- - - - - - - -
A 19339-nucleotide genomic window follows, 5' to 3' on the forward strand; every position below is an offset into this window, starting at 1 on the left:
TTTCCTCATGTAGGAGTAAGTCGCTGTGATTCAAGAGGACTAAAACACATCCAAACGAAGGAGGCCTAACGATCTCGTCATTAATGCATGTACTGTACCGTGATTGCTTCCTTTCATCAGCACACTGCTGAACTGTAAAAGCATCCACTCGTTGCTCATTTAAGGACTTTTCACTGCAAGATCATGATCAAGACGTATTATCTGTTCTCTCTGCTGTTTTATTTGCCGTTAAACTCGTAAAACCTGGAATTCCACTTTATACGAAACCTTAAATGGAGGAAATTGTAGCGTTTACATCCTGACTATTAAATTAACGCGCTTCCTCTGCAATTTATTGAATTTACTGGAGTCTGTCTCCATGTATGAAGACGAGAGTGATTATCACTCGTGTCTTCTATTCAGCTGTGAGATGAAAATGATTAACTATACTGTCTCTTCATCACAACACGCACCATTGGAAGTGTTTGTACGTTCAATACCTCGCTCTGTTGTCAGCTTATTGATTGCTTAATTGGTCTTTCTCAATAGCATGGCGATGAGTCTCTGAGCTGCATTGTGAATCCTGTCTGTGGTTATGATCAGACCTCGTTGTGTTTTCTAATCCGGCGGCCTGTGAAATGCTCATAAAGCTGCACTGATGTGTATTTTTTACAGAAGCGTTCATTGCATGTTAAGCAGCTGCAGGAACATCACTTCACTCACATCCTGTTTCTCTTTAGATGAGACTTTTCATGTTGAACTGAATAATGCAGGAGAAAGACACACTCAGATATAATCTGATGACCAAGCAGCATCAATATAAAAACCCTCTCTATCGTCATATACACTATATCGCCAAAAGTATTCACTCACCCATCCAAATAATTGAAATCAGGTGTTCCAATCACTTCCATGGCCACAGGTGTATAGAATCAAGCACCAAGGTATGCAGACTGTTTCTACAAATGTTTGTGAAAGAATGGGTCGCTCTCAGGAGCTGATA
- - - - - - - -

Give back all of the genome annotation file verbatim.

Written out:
A 19339-nucleotide genomic window follows, 5' to 3' on the forward strand; every position below is an offset into this window, starting at 1 on the left:
TTTCCTCATGTAGGAGTAAGTCGCTGTGATTCAAGAGGACTAAAACACATCCAAACGAAGGAGGCCTAACGATCTCGTCATTAATGCATGTACTGTACCGTGATTGCTTCCTTTCATCAGCACACTGCTGAACTGTAAAAGCATCCACTCGTTGCTCATTTAAGGACTTTTCACTGCAAGATCATGATCAAGACGTATTATCTGTTCTCTCTGCTGTTTTATTTGCCGTTAAACTCGTAAAACCTGGAATTCCACTTTATACGAAACCTTAAATGGAGGAAATTGTAGCGTTTACATCCTGACTATTAAATTAACGCGCTTCCTCTGCAATTTATTGAATTTACTGGAGTCTGTCTCCATGTATGAAGACGAGAGTGATTATCACTCGTGTCTTCTATTCAGCTGTGAGATGAAAATGATTAACTATACTGTCTCTTCATCACAACACGCACCATTGGAAGTGTTTGTACGTTCAATACCTCGCTCTGTTGTCAGCTTATTGATTGCTTAATTGGTCTTTCTCAATAGCATGGCGATGAGTCTCTGAGCTGCATTGTGAATCCTGTCTGTGGTTATGATCAGACCTCGTTGTGTTTTCTAATCCGGCGGCCTGTGAAATGCTCATAAAGCTGCACTGATGTGTATTTTTTACAGAAGCGTTCATTGCATGTTAAGCAGCTGCAGGAACATCACTTCACTCACATCCTGTTTCTCTTTAGATGAGACTTTTCATGTTGAACTGAATAATGCAGGAGAAAGACACACTCAGATATAATCTGATGACCAAGCAGCATCAATATAAAAACCCTCTCTATCGTCATATACACTATATCGCCAAAAGTATTCACTCACCCATCCAAATAATTGAAATCAGGTGTTCCAATCACTTCCATGGCCACAGGTGTATAGAATCAAGCACCAAGGTATGCAGACTGTTTCTACAAATGTTTGTGAAAGAATGGGTCGCTCTCAGGAGCTGATA